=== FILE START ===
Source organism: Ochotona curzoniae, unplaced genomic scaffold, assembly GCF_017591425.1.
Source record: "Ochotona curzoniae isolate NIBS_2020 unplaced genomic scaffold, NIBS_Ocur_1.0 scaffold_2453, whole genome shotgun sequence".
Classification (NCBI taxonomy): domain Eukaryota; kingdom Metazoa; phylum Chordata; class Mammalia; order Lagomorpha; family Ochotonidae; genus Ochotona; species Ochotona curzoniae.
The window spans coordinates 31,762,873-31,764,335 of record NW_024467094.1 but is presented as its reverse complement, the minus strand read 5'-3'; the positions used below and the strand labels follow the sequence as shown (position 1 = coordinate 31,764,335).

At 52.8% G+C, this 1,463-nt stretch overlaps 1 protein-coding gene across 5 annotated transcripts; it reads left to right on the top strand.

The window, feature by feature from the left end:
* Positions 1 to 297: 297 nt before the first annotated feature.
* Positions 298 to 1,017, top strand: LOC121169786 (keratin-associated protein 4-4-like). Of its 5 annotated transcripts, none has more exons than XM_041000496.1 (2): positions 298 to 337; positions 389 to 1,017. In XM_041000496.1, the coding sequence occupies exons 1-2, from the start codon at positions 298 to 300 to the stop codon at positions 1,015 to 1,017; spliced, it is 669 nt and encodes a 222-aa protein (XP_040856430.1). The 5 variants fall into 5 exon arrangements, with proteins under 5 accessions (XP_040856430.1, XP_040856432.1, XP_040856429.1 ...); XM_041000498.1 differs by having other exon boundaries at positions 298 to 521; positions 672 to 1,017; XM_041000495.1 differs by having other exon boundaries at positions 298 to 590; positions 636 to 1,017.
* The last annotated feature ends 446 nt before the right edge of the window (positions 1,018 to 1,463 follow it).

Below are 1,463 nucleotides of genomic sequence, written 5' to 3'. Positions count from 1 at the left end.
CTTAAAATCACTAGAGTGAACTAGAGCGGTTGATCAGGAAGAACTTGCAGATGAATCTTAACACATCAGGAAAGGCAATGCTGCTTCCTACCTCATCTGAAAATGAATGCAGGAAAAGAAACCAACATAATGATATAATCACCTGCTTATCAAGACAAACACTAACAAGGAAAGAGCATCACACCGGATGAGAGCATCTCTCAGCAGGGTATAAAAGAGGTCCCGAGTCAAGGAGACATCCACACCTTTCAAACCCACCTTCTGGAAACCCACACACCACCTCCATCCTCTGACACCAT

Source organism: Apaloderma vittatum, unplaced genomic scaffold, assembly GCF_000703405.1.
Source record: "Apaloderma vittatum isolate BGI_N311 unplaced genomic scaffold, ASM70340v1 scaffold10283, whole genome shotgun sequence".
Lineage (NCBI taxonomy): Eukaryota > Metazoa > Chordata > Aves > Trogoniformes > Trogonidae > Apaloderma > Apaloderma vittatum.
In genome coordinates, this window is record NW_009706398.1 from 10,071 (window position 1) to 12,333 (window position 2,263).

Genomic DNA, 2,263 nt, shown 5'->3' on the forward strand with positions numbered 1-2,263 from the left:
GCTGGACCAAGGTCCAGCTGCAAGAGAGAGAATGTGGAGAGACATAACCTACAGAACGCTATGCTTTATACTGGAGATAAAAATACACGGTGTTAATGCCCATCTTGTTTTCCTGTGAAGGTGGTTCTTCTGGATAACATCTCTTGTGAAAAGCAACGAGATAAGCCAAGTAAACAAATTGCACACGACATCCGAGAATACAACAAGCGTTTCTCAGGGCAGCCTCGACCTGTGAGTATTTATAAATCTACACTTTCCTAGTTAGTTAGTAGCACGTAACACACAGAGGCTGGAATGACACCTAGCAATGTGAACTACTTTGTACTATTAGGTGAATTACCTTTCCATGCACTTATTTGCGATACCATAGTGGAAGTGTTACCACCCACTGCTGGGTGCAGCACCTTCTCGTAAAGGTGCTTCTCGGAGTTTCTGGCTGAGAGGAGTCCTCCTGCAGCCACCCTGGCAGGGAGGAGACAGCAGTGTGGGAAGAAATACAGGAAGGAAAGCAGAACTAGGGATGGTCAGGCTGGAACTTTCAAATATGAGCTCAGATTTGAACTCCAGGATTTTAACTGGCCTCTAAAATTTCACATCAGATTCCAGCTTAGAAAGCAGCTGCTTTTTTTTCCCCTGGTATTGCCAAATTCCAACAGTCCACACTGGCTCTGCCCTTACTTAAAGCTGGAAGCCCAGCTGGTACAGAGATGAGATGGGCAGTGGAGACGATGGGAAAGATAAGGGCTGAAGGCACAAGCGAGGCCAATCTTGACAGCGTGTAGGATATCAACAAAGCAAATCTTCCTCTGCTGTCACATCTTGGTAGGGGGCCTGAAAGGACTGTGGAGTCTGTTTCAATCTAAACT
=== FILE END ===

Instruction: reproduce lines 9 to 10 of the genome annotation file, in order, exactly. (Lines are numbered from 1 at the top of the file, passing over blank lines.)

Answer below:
* The last annotated feature ends 446 nt before the right edge of the window (positions 1,018 to 1,463 follow it).

Below are 1,463 nucleotides of genomic sequence, written 5' to 3'. Positions count from 1 at the left end.